MIKE: It’s funny to hear you ask, Douglas, about what kind of Fraction comic this was going to be. The first three pages were unmoving shots of Dr. Solvang pontificating on multi-dimensional scientific theory. All I could think of how strongly this reminded me of the last two years of Invincible Iron Man: talking-head panels and science-like dialogue.
After the prevalence of the widescreen shot in Iron Man, I was pleasantly surprised by the many different panel and layout distinctions throughout the issue. It went from the talking-head panel grid to the huge double page splash of a ruined Asgard to the full page columns featured in the confrontation between Balder and Thor. Then, of course, there is the hit-you-over-the-head color disparity between the free-love poet society in tones of blue and the war-band of Ano in shades of red.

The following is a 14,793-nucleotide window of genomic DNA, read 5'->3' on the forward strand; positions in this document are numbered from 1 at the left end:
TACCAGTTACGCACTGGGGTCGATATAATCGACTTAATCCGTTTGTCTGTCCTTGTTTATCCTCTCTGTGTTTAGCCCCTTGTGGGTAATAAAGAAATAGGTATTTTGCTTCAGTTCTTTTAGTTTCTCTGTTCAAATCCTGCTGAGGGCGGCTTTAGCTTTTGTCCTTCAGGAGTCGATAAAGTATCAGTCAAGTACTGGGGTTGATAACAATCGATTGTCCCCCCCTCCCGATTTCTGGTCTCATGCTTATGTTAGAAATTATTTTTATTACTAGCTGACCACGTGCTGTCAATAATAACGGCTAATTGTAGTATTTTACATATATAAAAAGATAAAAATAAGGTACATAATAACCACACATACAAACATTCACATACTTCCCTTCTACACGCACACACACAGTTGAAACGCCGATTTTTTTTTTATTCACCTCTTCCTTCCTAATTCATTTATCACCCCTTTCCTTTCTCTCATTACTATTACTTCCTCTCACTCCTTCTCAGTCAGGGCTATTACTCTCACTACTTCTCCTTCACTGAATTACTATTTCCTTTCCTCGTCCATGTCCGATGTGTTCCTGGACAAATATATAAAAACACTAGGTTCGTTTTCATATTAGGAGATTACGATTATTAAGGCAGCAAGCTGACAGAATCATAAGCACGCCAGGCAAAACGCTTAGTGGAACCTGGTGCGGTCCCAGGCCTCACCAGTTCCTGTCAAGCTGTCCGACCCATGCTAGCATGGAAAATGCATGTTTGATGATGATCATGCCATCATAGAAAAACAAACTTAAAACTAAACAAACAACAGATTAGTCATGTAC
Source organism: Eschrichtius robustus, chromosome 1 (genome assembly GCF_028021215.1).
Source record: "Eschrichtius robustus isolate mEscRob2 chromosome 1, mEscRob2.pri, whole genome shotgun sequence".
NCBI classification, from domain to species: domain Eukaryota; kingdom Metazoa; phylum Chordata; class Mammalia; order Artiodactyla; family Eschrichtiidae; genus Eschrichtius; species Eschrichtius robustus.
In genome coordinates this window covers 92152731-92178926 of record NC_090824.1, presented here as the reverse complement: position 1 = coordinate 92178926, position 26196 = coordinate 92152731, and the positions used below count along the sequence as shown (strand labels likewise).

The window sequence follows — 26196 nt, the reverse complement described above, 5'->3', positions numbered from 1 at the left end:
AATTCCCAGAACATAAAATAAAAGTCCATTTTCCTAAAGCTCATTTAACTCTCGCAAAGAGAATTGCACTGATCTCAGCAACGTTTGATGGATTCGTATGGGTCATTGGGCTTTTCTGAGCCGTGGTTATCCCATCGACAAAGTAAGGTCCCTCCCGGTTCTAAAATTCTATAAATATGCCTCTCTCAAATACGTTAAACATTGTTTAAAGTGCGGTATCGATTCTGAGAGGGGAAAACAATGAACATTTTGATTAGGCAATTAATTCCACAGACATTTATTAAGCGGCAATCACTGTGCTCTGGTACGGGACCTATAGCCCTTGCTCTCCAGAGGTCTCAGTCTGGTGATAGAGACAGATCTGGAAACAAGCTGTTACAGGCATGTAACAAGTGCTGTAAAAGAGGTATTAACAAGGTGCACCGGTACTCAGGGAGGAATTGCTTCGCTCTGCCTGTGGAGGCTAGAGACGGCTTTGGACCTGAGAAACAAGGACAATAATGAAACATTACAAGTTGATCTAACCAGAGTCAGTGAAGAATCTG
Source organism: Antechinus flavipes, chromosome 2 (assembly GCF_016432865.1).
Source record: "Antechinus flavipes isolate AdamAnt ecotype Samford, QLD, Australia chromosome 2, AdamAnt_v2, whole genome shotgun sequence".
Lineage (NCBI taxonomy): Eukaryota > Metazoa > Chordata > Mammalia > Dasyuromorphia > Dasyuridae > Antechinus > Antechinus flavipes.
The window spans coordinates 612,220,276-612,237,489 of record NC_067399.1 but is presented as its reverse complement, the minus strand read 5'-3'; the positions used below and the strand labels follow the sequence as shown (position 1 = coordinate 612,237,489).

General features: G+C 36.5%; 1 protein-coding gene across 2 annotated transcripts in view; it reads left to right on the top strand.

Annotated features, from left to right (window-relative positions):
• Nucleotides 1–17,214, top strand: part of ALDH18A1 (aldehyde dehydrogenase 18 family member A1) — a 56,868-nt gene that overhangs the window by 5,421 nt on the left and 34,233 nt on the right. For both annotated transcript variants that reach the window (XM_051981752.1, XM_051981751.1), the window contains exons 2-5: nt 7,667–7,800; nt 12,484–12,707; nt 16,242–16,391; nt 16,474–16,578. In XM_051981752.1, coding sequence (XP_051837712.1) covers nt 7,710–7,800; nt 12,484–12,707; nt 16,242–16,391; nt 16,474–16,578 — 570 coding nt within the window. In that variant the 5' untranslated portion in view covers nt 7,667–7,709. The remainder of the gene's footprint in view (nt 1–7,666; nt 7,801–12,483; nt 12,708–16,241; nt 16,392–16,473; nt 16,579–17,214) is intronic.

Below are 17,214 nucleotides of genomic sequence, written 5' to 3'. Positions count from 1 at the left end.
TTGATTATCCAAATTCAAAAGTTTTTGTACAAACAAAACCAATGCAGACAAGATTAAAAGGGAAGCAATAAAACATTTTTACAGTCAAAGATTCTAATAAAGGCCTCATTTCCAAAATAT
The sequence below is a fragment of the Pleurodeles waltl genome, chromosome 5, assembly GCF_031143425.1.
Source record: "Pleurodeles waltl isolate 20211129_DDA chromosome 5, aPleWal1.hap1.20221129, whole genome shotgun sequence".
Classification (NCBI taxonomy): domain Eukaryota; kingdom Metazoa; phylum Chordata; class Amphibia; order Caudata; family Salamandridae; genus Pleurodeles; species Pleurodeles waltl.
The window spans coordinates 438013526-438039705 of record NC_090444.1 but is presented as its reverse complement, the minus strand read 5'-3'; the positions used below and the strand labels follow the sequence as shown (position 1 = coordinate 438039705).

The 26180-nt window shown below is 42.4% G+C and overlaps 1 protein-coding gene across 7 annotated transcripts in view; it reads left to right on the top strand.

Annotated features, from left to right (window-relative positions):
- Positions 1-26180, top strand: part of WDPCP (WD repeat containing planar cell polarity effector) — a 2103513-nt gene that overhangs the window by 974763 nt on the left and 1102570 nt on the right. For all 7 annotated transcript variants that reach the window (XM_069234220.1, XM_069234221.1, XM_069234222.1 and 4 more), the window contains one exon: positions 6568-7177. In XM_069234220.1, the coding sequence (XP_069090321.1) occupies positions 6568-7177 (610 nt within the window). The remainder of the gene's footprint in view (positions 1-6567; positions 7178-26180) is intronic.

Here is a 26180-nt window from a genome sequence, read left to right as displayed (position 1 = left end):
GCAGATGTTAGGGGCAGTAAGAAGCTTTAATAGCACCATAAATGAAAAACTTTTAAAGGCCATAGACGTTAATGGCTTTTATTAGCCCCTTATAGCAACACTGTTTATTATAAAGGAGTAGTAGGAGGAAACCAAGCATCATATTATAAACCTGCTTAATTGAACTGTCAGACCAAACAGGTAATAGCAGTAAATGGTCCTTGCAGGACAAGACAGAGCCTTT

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Have Thor and his alter ego always been able to carry on conversations with each other? Is there precedent for this or is Fraction taking some liberties? Does anyone else feel like Fraction is setting up the return of Loki? To me, Thor’s misty water colors of childhood hunting trips is groundwork for the return of the Trickster God. I’m truly hoping this isn’t the case. I’m taking it as more of an explanation as to why Loki always got another chance to redeem himself (herself?). If Loki saves the day against the Anti-Thor (great call on that name, Evan) I’ll feel let down.
One more thing: I hope that the promise of the Heroic Age holds up here, that promise being more self-contained stories. We have Thor and at least a few hundred (few thousand?) Asgardians ready to protect their pile of rubble. There’s no reason to see Peter Parker or Logan running around in the pages of Thor for a while.